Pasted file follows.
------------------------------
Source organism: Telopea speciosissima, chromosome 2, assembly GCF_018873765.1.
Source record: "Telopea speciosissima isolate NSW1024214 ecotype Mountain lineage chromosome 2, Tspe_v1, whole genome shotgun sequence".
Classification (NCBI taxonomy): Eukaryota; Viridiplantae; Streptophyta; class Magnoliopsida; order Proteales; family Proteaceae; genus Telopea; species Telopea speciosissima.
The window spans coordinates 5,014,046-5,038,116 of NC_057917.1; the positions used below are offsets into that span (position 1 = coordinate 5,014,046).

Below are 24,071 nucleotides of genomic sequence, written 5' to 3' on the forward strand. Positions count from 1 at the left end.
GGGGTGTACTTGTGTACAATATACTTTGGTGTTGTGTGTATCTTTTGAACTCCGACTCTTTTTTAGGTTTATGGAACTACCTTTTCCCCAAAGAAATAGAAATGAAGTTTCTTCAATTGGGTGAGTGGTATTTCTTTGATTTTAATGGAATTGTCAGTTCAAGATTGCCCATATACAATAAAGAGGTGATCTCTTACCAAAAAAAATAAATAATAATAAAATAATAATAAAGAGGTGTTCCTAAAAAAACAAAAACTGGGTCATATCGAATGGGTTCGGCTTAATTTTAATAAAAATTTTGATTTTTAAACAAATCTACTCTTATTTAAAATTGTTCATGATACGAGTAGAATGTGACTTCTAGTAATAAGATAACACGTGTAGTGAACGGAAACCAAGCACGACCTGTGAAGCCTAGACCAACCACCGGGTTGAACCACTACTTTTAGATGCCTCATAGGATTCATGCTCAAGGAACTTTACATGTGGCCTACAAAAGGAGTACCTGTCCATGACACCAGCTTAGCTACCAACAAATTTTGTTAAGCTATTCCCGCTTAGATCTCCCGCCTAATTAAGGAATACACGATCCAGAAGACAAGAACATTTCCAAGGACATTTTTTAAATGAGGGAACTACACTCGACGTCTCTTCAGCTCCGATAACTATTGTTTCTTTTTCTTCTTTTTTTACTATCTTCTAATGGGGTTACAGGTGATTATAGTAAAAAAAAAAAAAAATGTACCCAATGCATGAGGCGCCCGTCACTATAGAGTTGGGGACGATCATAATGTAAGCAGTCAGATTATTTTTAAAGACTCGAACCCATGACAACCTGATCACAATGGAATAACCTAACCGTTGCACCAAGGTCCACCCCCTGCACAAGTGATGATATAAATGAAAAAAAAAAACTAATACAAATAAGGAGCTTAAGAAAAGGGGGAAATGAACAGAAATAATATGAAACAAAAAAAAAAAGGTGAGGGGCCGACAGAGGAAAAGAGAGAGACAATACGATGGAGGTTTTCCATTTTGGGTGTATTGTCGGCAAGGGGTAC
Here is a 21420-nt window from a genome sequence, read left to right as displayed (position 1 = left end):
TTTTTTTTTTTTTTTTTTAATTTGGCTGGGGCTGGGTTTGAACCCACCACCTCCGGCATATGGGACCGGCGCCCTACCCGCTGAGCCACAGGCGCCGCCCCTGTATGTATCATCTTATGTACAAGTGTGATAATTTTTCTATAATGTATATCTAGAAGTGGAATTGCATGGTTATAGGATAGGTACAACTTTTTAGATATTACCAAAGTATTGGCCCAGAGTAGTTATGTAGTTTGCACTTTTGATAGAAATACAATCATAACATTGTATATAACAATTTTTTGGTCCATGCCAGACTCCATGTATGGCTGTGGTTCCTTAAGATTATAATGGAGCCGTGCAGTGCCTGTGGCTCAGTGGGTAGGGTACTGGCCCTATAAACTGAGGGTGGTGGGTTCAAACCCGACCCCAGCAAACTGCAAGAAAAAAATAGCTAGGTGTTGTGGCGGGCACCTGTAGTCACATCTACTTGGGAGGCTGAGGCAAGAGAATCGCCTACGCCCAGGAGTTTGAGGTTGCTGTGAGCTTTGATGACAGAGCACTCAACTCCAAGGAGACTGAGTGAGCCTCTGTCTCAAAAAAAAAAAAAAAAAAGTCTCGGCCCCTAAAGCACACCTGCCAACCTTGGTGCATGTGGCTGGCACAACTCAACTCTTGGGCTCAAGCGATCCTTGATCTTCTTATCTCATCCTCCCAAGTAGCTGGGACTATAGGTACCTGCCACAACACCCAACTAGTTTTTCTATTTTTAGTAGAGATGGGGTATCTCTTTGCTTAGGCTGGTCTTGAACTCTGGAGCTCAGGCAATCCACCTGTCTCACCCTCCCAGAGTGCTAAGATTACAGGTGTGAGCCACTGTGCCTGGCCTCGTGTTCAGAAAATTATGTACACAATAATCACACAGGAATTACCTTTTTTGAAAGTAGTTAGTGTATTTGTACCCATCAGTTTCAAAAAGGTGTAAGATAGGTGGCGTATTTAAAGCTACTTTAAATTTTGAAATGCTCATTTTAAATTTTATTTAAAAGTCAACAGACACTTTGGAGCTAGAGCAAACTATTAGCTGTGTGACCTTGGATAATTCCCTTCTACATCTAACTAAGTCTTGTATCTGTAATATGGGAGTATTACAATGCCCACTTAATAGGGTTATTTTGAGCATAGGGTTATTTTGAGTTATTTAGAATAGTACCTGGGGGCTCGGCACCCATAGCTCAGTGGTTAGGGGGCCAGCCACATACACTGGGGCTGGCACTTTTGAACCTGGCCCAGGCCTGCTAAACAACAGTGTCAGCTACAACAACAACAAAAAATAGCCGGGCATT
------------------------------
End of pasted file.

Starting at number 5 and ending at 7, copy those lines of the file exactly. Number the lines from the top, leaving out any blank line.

Below are 24,071 nucleotides of genomic sequence, written 5' to 3' on the forward strand. Positions count from 1 at the left end.
GGGGTGTACTTGTGTACAATATACTTTGGTGTTGTGTGTATCTTTTGAACTCCGACTCTTTTTTAGGTTTATGGAACTACCTTTTCCCCAAAGAAATAGAAATGAAGTTTCTTCAATTGGGTGAGTGGTATTTCTTTGATTTTAATGGAATTGTCAGTTCAAGATTGCCCATATACAATAAAGAGGTGATCTCTTACCAAAAAAAATAAATAATAATAAAATAATAATAAAGAGGTGTTCCTAAAAAAACAAAAACTGGGTCATATCGAATGGGTTCGGCTTAATTTTAATAAAAATTTTGATTTTTAAACAAATCTACTCTTATTTAAAATTGTTCATGATACGAGTAGAATGTGACTTCTAGTAATAAGATAACACGTGTAGTGAACGGAAACCAAGCACGACCTGTGAAGCCTAGACCAACCACCGGGTTGAACCACTACTTTTAGATGCCTCATAGGATTCATGCTCAAGGAACTTTACATGTGGCCTACAAAAGGAGTACCTGTCCATGACACCAGCTTAGCTACCAACAAATTTTGTTAAGCTATTCCCGCTTAGATCTCCCGCCTAATTAAGGAATACACGATCCAGAAGACAAGAACATTTCCAAGGACATTTTTTAAATGAGGGAACTACACTCGACGTCTCTTCAGCTCCGATAACTATTGTTTCTTTTTCTTCTTTTTTTACTATCTTCTAATGGGGTTACAGGTGATTATAGTAAAAAAAAAAAAAAATGTACCCAATGCATGAGGCGCCCGTCACTATAGAGTTGGGGACGATCATAATGTAAGCAGTCAGATTATTTTTAAAGACTCGAACCCATGACAACCTGATCACAATGGAATAACCTAACCGTTGCACCAAGGTCCACCCCCTGCACAAGTGATGATATAAATGAAAAAAAAAAACTAATACAAATAAGGAGCTTAAGAAAAGGGGGAAATGAACAGAAATAATATGAAACAAAAAAAAAAAGGTGAGGGGCCGACAGAGGAAAAGAGAGAGACAATACGATGGAGGTTTTCCATTTTGGGTGTATTGTCGGCAAGGGGTAC
Here is a 21420-nt window from a genome sequence, read left to right as displayed (position 1 = left end):